Save Me the Waltz, Paperback
4 out of 5 (3 ratings)


Nobody has ever measured, not even poets, how much the heart can hold.'One of the great literary curios of the twentieth century Save Me the Waltz is the first and only novel by the wife of F.

Scott Fitzgerald. During the years when Fitzgerald was working on Tender is the Night, which many critics consider to be his masterpiece, Zelda Fitzgerald was preparing her own story, which strangely parallels the narrative of her husband, throwing a fascinating light on Scott Fitzgerald's life and work.

In its own right, it is a vivid and moving story: the confessional of a famous glamour girl of the affluent 1920s and an aspiring ballerina which captures the spirit of an era.




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Showing 1 - 3 of 3 reviews.

Review by

Zelda's novel is better than almost all of what her husband wrote. It's colorful, fresh, real and full of life, even today. No wonder Scott cribbed so much of his material from this piece.

Review by

The one and only novel, mostly autobiographical, of Zelda Sayre Fitzgerald. Zelda is Alabama Knight, husband of the dashing and successful artist David Knight, trying to shape an identity for herself. The book covers her childhood in Alabama, the decadent party years after her marriage, the birth of her daughter and their years on the Continent, but focuses mainly on Zelda/Alabama's tireless passion to become a ballerina. To become anything on her own merit, and not as somebody's daughter, wife or mother.There is some debate as to whether Zelda was merely jealous of her husband's skill and success, and was only seeking attention with her own attempts to be a writer/artist/dancer, or whether she had a talent of her own and was overshadowed by Scott Fitzgerald. I think her writing in this novel is evidence enough that Zelda was an artistic soul trying to find the right outlet for her muse. She has an abstract style that is occasionally hard to follow, but some of the imagery is beautiful and very evocative. Although the stories of F. Scott Fitzgerald are better constructed and perhaps more accessible, Zelda's prose is lyrical and almost tangible. One of my favourite passages paints a vivid portrait of their home in Provence: 'Les Rossignols' was back from the sea. The smell of tobacco flowers permeated the faded blue satin of the Louis XV parlor; a wooden cuckoo protested the gloom of the oak dining room; pine needles carpeted the blue and white tiles of the balcony; petunias fawned on the balustrade. [...] The cream calcimined walls of the villa with its painted windows stretched and yawned in the golden sun.' So evocative. And her memories of Alabama - which is why I started reading this book again - are of 'motionless activity', 'autumn heat', and the 'sun sagging yellow over the grass', of summer dances and collecting the badges of her army beaux (Zelda met Scott when he was stationed in Montgomery during the War.)There is by far more life - and heart, and soul - in Zelda's writing than in Fitzgerald's 'Tender in the Night'. I gave up on the latter twice. The two novels were written around the same time, and dramatise the same events and characters, but Zelda was in a sanatorium at the time, being treated for schizophrenia. The preface of my copy phrases her writing best by stating that she was 'trying to give order to her confused memories'. There is no plot, really, just a sequence of vignettes and reminiscences.Zelda would eventually die in a hospital fire, distanced from her husband and from the golden life she captures here, and I think that makes her talent all the more precious. If you can persevere with the deluge of thoughts and words that commences from the very first line, then do - it's a rewarding experience.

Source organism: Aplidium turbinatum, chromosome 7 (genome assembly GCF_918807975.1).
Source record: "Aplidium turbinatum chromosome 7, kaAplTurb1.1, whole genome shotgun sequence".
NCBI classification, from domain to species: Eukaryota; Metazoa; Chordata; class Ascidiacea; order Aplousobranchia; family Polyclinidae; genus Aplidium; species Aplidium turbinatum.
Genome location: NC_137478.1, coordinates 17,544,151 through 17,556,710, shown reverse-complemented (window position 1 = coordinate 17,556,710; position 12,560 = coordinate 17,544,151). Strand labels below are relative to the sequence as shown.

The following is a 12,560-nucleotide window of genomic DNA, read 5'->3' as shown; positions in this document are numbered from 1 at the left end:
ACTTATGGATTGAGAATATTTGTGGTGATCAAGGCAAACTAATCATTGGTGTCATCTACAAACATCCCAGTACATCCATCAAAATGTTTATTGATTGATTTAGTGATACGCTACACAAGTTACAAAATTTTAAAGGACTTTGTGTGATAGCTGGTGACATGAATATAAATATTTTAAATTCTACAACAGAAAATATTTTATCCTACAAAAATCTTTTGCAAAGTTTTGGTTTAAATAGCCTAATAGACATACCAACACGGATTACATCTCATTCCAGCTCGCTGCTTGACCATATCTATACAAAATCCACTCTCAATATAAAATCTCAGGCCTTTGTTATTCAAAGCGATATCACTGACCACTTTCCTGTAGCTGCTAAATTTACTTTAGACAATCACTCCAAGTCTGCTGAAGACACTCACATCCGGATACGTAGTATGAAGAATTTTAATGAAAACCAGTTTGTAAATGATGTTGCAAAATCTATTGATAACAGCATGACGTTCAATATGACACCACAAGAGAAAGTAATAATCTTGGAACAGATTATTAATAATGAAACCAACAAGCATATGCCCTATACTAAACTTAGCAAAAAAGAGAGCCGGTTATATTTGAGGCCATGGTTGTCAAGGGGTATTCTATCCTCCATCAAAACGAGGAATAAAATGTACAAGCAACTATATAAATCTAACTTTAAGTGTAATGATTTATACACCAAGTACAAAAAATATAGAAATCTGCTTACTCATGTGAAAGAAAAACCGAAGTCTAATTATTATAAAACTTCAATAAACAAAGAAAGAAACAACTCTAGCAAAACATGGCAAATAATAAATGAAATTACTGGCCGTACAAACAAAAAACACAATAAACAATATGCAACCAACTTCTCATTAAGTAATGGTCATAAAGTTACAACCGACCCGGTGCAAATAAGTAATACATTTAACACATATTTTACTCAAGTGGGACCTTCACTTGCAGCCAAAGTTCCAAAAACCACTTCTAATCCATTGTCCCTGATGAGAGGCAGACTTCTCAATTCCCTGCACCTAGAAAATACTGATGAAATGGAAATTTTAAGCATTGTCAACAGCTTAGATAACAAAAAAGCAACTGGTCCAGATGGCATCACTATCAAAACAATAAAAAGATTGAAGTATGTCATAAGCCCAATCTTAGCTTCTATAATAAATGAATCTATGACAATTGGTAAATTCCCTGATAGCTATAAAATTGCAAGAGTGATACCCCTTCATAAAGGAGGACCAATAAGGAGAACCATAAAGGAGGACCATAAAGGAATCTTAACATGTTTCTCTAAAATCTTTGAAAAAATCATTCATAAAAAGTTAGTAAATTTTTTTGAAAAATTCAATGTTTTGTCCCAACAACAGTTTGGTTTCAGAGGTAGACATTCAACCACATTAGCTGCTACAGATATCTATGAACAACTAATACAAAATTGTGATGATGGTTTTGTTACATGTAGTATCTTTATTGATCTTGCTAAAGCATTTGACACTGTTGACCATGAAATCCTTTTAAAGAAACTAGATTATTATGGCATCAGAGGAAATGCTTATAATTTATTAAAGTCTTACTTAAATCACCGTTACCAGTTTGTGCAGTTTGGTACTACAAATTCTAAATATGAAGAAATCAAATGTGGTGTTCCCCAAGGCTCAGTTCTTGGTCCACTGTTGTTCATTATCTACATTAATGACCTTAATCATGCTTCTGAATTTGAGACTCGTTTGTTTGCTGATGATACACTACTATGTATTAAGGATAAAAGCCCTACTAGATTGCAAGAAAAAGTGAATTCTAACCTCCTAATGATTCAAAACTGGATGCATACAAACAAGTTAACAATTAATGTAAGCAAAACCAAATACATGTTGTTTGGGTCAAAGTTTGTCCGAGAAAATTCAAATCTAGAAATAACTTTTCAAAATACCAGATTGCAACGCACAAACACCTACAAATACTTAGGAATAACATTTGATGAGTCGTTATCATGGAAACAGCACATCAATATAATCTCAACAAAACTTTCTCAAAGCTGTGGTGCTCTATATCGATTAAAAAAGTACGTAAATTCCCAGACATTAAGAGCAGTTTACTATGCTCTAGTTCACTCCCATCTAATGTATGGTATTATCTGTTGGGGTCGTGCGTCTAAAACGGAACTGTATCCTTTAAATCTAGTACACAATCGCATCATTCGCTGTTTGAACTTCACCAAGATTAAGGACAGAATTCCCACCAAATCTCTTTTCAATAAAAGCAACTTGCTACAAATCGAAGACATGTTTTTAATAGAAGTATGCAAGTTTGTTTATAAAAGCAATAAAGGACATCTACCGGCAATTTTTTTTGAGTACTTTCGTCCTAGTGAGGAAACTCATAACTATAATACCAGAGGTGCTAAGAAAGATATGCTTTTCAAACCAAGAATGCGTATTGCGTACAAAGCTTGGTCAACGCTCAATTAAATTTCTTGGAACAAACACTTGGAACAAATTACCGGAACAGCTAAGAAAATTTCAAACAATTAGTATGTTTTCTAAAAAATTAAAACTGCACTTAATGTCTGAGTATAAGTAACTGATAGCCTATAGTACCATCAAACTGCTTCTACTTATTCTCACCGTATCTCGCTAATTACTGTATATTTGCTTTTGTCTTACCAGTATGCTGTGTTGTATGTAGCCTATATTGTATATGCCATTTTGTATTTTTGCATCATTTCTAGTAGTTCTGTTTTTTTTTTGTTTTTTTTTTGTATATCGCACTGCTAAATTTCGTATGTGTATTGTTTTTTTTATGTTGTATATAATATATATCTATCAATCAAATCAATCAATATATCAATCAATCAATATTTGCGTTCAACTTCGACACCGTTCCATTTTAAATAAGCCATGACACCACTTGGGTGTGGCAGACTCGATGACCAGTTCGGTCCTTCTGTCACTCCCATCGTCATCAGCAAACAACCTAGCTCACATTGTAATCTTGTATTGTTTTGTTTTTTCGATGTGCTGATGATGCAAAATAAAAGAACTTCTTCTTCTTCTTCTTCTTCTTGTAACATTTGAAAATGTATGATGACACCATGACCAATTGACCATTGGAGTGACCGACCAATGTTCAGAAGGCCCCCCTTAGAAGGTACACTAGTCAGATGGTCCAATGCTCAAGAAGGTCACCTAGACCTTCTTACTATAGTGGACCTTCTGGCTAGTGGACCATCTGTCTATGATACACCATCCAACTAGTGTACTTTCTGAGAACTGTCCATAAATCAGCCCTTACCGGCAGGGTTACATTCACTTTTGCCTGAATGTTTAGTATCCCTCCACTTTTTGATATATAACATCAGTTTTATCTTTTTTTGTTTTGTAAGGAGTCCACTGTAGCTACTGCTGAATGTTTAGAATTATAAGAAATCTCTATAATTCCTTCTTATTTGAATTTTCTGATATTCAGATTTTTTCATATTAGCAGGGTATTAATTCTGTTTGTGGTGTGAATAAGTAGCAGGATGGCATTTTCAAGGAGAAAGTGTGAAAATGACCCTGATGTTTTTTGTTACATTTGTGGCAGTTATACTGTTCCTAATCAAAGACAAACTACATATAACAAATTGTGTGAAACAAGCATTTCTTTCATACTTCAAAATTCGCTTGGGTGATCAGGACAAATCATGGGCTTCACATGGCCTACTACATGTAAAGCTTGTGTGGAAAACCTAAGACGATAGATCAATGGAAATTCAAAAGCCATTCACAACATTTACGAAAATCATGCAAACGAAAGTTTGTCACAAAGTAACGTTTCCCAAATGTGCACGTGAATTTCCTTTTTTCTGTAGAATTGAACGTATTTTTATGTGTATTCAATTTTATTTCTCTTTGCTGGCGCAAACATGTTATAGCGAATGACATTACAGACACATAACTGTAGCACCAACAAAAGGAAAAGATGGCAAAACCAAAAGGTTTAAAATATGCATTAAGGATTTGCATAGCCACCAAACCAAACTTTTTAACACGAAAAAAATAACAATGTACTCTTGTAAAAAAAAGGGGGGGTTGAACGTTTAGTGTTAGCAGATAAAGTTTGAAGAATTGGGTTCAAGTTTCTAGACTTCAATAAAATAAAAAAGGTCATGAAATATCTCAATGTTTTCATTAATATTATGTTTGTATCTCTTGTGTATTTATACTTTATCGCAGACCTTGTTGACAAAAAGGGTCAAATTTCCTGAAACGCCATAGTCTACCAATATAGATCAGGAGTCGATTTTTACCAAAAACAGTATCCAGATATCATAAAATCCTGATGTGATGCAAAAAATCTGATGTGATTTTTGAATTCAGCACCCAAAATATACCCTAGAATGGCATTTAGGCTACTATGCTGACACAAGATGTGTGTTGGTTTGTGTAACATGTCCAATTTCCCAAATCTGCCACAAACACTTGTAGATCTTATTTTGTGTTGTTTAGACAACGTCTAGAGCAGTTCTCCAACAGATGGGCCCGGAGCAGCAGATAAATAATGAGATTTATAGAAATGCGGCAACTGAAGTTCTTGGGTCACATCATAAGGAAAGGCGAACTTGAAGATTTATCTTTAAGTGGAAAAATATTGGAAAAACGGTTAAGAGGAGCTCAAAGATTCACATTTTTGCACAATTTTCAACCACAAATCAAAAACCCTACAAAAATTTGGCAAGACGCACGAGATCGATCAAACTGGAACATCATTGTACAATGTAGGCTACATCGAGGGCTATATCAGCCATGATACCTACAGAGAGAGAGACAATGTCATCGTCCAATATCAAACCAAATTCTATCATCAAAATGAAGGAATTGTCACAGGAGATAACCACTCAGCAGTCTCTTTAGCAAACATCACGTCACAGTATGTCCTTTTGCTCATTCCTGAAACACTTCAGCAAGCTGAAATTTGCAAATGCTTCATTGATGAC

Review by

After reading Nancy Milford's (wonderful) biography of Zelda Fitzgerald, I was quick to read Zelda's only novel. Although I already knew Zelda's life story (and this is unofficially an autobiography), it was well worth the time. I adore her metaphors, similes, descriptions; her writing. Altogether: lovely.

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